At our recent meeting it was inevitable that some discussion would take place regarding the European Referendum and whether we were for staying or leaving.
When a member arrived late and was asked is he was staying or leaving he thought that his presence at the meeting was being questioned and his response confirmed his right to be called an Old Grumpy.
On the subject of the Referendum we soon agreed that according to a variety of people it would be terrible/wonderful if we stay in, or terrible/wonderful if we come out. We do know that anyone advising us what to do are telling us what is best for them and not us. The consensus was that we didn’t think it would make much difference.
It appears that older people want to preserve what they see as British values but the younger generation don’t bother much about history, which after all, as Alan Bennett said, is just one thing after another.
Someone then asked the question, reminiscent of the words of CEM Joad who would usually say on radio’s Brains Trust “It all depends what you mean by…” and in this case it was British values. This proved far more difficult than it was imagined and what followed was a discussion about a number of frequently used words and what they mean.
We know what hypocrisy is. It’s when most politicians’ lips move or it comes from the groups who criticise other people for the use of legal means to minimise their tax demands, when they only deal in cash for work done or given. What VAT?
No one was sure what austerity meant but some politicians are going to get rid of it but don’t tell us how.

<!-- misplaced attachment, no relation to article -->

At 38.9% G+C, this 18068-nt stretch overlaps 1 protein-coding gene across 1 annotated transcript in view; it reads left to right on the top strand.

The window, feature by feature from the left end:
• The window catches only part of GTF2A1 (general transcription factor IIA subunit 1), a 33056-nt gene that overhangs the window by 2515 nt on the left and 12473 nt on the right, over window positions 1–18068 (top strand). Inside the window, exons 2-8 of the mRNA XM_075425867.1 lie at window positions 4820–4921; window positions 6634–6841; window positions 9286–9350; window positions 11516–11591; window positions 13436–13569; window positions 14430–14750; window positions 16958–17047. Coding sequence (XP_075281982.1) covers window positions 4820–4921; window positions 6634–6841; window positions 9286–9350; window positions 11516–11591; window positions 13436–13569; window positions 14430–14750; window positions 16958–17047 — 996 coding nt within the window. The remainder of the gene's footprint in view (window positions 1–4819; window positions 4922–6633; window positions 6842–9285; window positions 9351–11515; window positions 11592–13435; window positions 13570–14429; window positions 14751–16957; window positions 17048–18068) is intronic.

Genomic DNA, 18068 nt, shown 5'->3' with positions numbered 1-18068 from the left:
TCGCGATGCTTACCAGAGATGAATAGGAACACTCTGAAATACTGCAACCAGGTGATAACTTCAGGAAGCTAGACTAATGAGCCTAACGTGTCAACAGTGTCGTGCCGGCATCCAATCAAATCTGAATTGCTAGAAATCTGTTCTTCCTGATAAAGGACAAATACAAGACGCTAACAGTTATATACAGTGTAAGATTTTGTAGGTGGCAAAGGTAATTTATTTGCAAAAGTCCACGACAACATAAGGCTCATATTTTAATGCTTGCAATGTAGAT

What does poverty mean these days? Is it when you’ve only one car or can’t afford the latest p-pod or whatever they call them? There followed a lot of ‘in our day we knew what poverty meant’ and it almost reached the level of the Yorkshire Man on Monty Python who claimed he lived in a cardboard box in the middle of the road and had to lick the Tarmac for breakfast.
Just when the meeting, for once, had been seriously considering a subject, in this case definitions, we were then asked if we knew what “dilate” meant and before we could answer we were told it meant a Welshman who was never on time, or a Yorkshire man who lived a long time. Then they came thick and fast.
Direct was a Welshman who had just crashed, diverse was a Welsh poet, directory was a Welsh vicarage and diarrhoea was a Welshman who owed rent.
Then the Yorkshire ones took over. Had we heard of the definition of a variety of medical terms? Terminal illness was what you got at the airport, an outpatient was someone who had just fainted and labour pains were when you got hurt at work. It became fairly obvious that many members had been unable to keep up, or in some cases awake, and the chairman realised that once again he had allowed the meeting to descend from a modest intellectual level to the usual jovial jousting from the jokesters. Announcing it was almost time for his medication he closed the meeting.